Braves seek safety in numbers at shortstop

The Braves signing Jack Wilson may not seem like especially big news. However, credit Frank Wren and company for making a sensible low-cost insurance move by signing him to a one-year, $1 million (base) deal. This seemingly ticky-tack addition is one that you shouldn’t reject out of hand, just because it’s “just” Jack Wilson.

WilsonWilsonPerhaps part of the problem may be that “Just Jack” Wilson has gotten more than $30.2 million over the past five seasons from the Pirates and Mariners. The perceived imbalance between his paydays and his production and value might inspire instant disgust over seeing him show up on anybody’s roster, but a lot of that is related to his weaker track record as a hitter than as a fielder. Give him due credit for his value on both sides of the ball, and you understand why FanGraphs’ valuation model had Wilson worth $25.7 million from 2007-2009, but that was before he lost more than half of the 2010 season to hamstring and hand injuries.

More fundamentally, Wilson makes for a nice insurance policy for top prospect Tyler Pastornicky, the rookie who’s the expected starter at short. Wilson isn’t a threat to the organization’s long-term commitment to Pastornicky, and the kid should have the job to himself at some point in 2012. But if he has a bad camp, or, worse yet, gets hurt early on, the Braves will need an immediate alternative to help sustain their bid for contention. This is without cynically getting into the other incentive in place for the Braves -- to bump Pastornicky back to Gwinnett, keeping him from reaching arbitration as soon as the winter after the 2014 season.

There’s also the matter of expected production. Pastornicky is only projected by Dan Szymborski of ESPN Insider to hit just .245/.302/.331 in 2012; he’ll get better than that eventually, but that projection is a yardstick for where expectations should be. You can see how it wouldn’t be very hard for him or the Braves to get frustrated with his performance at the plate if he does worse than that at the outset. Wilson isn’t projected to be significantly better (.258/.299/.349), but it provides the Braves with an element of certainty -- exactly what you want from an insurance policy.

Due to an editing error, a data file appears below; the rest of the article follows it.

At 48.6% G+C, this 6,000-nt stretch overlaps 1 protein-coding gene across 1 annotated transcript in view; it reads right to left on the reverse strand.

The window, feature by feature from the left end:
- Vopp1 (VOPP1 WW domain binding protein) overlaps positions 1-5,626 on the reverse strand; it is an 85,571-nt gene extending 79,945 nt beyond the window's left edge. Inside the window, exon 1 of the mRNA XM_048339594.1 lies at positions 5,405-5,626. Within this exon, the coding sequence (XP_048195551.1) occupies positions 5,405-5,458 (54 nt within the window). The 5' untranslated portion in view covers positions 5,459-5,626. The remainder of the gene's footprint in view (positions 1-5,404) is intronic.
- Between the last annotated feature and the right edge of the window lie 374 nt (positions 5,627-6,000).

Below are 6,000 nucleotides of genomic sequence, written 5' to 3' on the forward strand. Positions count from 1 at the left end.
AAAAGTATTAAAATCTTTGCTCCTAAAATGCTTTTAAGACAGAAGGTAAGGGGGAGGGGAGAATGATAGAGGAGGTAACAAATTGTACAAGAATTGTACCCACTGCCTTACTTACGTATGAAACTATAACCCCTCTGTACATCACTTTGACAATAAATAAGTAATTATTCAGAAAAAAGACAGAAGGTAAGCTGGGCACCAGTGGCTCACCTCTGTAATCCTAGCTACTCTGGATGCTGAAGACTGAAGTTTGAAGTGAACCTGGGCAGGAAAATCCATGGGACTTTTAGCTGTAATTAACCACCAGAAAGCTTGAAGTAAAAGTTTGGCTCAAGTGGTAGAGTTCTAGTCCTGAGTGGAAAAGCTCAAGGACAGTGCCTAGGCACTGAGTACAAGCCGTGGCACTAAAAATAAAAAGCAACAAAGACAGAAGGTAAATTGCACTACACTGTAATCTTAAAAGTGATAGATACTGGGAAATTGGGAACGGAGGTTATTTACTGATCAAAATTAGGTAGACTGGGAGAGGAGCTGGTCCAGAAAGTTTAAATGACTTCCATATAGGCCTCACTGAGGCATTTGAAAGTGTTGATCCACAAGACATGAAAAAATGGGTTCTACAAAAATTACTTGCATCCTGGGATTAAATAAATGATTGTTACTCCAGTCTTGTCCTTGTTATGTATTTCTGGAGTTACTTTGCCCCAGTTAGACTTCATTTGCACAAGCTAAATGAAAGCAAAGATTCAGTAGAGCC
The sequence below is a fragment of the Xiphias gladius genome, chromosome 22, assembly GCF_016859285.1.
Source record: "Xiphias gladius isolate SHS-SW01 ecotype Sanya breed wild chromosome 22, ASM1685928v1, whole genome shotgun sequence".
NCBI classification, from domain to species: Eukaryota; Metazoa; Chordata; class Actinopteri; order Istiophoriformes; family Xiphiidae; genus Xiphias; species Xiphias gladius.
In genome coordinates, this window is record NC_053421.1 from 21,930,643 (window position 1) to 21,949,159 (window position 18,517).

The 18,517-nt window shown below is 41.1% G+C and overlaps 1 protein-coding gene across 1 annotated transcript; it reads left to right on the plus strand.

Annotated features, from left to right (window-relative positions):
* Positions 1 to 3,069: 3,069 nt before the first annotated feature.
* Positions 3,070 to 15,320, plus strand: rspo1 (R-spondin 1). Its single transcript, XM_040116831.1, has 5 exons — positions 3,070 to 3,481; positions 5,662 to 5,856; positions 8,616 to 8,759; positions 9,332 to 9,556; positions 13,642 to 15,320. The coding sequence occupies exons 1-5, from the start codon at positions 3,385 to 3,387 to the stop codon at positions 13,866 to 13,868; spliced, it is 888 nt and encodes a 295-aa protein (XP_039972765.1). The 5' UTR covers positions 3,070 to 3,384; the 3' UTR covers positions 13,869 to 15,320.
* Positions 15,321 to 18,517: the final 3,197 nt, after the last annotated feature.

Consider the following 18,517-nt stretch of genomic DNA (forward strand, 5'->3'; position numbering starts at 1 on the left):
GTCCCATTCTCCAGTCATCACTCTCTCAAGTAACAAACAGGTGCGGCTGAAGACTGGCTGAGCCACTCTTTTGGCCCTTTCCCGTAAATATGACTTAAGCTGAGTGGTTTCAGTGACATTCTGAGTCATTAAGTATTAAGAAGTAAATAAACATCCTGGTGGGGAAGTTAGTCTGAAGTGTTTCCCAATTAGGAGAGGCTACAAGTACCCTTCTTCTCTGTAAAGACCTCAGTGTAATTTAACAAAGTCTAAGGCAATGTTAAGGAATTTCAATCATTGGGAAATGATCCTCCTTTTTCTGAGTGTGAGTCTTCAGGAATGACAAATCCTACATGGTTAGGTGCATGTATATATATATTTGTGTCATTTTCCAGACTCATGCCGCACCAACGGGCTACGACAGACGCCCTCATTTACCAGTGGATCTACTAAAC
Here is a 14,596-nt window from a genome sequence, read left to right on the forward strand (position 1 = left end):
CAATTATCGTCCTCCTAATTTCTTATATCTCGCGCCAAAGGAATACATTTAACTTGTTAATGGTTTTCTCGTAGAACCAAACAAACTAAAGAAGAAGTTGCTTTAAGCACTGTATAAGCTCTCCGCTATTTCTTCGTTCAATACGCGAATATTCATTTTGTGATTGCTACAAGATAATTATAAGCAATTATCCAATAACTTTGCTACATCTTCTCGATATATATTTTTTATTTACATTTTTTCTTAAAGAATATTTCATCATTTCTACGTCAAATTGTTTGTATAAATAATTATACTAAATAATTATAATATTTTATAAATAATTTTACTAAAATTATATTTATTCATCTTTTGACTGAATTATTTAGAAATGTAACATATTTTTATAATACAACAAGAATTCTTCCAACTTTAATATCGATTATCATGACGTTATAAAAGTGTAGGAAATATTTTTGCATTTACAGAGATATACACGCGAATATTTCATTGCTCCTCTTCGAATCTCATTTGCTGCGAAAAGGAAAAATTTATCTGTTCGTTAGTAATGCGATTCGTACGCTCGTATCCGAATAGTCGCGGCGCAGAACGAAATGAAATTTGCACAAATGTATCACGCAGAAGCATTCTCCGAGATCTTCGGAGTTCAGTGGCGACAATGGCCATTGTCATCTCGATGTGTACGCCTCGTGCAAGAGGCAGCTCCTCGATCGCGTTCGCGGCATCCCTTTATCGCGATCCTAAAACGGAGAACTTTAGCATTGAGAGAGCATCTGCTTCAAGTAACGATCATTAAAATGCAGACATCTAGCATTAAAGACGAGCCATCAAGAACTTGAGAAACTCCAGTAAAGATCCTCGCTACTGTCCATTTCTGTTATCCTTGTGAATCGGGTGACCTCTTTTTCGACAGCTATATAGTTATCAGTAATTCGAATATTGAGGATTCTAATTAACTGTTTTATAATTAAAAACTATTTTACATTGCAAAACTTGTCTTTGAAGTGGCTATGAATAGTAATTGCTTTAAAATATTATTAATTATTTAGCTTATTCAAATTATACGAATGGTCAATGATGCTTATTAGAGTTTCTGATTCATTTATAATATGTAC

Finally, there’s the likely benefit of Wilson’s glove at short. Although metrics like Baseball Info Solutions’ Plus-Minus and Total Zone suggest that Wilson lost a step last year, that’s going off just 22 games. His 2008-2010 run of being worth a win or more in the field per year each season seems like a reasonable basis for expecting him to be a cheaper alternative to another year of the always-glovely Alex Gonzalez, who is already gone to Milwaukee.

So, credit Frank Wren and company for understanding as much in spending what’s effectively a pittance on the payroll. This isn’t a matter of setting Pastornicky up to fail, or harboring low or reasonable expectations. It’s about making sure that the team gets a certain amount of production from their shortstops as they move quietly to contend in the division where the Nationals, Phillies and Marlins have been making so much noise.

Christina Kahrl covers baseball for ESPN.com. You can follow her on Twitter.